Let’s talk money. Last year I started making my own almond milk. The process is simple: soak almonds in water for 12+ hours, blend nuts with fresh water, strain out pulp, sweeten milk if desired, skim off foam, store in glass bottle in the fridge. A 32 oz batch of almond milk required 1 cups of almonds and ~4 cups of water. On average, 1 lb of almonds in the state of Virginia costs 12$/lb and contains approximately 3 cups of almonds. That meant it was costing me an average of $4 to make 1 quart of milk, $8 dollars to make a 1/2 gallon. I can buy a 1/2 gallon of almond milk for $4, half the cost. So homemade is not always more cost effective! For a while, I oscillated between buying almond milk in a carton and making it at home, depending on my travel schedule, what my expenses were in a given week, and if I had almonds on hand in the pantry. I had to keep in mind price, health, shelf life, waste. I was annoyed that I had to choose between a cheaper, less healthy, more wasteful option or a more expensive, healthier, waste-free option.

I’ve tried most plant-based milks on the market: almond, soy, rice, cashew, coconut, flax. Last year, I randomly decided to buy a carton of flax milk instead of almond milk. I was instantly hooked. I prefer flax milk to other milks because I think it has the most neutral taste and has the closest flavor to fat free cow’s milk. Once I discovered flax milk, I found a recipe online and realized that it was even easier to make than almond milk because you don’t have to soak the seeds in advance. I went to the grocery store and was delighted to find that golden flax seeds are only $3/lb and 1lb contains 2 cups of flax seeds.  For a 32 oz batch of flax milk, I use 1/2 cup of flax seeds and ~4.5 cups of water, costing me a grand total of ***drumroll please*** $0.75! A 1/2 gallon only costs $1.50 to make but it costs $5 at the store. Making flax milk instead of almond milk saved me $6.50 per 1/2 gallon! Homemade flax milk has a nuttier flavor than the store bought version but I still prefer it to almond milk. So I’ll be sticking with homemade flax milk from now on.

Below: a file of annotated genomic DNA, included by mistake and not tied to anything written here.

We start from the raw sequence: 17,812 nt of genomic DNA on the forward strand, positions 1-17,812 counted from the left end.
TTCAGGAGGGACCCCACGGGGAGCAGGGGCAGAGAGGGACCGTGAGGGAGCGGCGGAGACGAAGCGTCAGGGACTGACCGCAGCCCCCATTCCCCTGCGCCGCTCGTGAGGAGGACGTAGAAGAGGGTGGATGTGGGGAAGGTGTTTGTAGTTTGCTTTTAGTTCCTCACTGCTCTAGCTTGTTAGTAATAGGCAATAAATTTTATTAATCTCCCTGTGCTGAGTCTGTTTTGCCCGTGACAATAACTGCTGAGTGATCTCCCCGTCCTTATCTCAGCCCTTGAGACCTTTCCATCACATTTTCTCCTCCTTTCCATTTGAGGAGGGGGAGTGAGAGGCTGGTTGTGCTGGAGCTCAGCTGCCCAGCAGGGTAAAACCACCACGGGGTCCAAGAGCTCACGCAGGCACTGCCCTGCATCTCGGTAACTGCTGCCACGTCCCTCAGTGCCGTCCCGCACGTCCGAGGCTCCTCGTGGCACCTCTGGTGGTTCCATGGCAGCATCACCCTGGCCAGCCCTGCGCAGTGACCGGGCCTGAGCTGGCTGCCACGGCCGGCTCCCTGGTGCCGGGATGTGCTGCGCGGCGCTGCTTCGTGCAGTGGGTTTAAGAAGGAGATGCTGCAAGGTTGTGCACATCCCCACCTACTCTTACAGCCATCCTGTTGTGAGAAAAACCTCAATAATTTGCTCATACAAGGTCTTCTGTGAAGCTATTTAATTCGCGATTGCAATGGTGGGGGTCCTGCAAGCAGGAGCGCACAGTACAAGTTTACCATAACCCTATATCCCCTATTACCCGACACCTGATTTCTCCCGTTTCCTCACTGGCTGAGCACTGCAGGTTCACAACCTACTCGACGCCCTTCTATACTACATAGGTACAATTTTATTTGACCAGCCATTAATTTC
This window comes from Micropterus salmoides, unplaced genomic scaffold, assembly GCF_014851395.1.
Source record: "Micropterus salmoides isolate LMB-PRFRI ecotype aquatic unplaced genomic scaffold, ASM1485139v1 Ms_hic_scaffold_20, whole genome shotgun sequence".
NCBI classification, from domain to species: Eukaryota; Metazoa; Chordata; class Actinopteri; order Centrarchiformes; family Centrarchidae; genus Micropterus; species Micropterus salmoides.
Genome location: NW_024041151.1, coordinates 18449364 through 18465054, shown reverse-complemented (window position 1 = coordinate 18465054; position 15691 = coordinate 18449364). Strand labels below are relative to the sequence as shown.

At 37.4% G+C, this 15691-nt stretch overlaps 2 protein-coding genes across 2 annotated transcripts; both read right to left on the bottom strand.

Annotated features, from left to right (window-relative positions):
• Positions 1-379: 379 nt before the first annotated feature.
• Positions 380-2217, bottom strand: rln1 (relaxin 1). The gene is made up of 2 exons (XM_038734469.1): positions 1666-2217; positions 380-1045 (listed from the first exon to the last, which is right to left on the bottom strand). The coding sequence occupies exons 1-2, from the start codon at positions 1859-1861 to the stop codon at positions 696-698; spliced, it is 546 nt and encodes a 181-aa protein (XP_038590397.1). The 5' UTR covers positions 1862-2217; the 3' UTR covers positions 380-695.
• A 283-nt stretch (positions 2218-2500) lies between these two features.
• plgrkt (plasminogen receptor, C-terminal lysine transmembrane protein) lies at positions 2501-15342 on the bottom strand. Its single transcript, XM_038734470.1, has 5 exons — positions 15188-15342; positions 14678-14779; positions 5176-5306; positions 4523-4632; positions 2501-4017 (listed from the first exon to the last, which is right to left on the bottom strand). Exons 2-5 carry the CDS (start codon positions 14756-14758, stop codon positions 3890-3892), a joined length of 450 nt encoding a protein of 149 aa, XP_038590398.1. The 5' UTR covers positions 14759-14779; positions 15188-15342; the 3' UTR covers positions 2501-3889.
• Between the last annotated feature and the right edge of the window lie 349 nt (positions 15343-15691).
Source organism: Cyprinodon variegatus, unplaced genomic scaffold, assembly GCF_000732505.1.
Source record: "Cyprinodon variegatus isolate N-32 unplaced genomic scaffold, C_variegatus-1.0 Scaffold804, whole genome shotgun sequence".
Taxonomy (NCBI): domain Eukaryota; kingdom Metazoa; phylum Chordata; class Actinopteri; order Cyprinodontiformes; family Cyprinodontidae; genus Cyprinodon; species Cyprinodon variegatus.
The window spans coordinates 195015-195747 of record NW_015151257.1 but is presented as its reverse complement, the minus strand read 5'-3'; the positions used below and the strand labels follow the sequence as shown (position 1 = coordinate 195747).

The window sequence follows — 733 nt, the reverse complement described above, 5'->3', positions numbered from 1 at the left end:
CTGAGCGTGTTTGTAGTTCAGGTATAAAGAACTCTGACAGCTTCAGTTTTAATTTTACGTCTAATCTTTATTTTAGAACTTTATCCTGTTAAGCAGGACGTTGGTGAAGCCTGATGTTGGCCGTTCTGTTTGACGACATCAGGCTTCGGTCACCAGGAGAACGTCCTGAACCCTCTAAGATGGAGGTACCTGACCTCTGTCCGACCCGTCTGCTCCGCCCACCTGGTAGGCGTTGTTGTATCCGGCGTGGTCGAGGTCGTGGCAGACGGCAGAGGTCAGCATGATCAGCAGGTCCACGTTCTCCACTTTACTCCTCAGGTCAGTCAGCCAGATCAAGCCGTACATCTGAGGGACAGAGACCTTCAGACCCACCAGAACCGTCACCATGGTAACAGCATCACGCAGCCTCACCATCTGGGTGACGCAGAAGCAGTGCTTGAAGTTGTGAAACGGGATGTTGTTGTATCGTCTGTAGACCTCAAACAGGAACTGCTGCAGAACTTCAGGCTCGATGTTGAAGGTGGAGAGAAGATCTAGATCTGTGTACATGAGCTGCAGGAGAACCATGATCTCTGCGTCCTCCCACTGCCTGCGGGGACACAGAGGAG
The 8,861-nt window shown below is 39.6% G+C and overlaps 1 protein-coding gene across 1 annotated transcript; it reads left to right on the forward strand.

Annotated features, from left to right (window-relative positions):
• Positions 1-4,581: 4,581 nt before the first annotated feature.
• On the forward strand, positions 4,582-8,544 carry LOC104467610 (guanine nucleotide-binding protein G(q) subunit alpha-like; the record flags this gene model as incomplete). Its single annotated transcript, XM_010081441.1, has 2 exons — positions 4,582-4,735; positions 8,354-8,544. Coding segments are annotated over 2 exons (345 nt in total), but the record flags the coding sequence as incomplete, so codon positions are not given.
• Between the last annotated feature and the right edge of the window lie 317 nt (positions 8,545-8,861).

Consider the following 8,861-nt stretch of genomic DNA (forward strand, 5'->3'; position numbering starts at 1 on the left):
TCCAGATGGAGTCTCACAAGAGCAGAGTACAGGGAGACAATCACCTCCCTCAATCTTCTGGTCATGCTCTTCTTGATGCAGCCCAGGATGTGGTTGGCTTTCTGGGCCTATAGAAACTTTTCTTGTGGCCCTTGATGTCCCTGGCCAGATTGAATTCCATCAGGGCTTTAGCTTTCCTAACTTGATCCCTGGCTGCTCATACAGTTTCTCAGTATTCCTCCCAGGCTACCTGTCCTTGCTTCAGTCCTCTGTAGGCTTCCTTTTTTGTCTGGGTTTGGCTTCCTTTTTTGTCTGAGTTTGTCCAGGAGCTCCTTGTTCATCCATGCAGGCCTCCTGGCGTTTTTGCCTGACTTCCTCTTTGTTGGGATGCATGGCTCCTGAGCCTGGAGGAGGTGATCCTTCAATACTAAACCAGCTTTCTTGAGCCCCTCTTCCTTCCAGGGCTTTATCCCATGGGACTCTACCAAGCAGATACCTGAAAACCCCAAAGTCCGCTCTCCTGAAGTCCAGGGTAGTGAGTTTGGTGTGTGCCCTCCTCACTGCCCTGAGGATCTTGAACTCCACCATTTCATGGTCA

Above: Bulk golden flax seeds, second-hand glass bottle with fresh milk, metal funnel, and cotton flour cloth.

Flax Milk

Supplies

  • Glass bottle (32oz / 1L)
  • Flour cloth, nut bag, or fine metal sieve
  • Large bowl
  • Funnel
  • Blender

Ingredients

  • 1/2 cup (150g) flax seeds, any color
  • 4.5 cups (~1L) cold water
  • Maple syrup, vanilla, or dates for sweetening (optional)

Milk

  1. Rinse flax seeds.
  2. Place the seeds and cold water into the blender.
  3. Blend seeds on high for 1 minute, rest for 1 minute. Blend for 2 more minute, rest for 5 minutes. Blend for 30 seconds.
  4. Pour liquid through cloth or sieve and into large bowl, separating the pulp and the milk. Be sure to squeeze the pulp by hand or using a spoon to ensure you extract all the milk out of the cloth/ strainer.
  5. Rinse out blender and pour strained liquid back into blender. Pulse milk for 30 seconds.
  6. If you wish to sweeten the milk, add a dash of maple syrup, vanilla, or 1-2 dates to the milk and blend together until well combined. I prefer my milk unsweetened!
  7. Using a funnel, pour milk into an airtight glass container and store in the refrigerator for 3-4 days. Shake bottle well before each use.

Pulp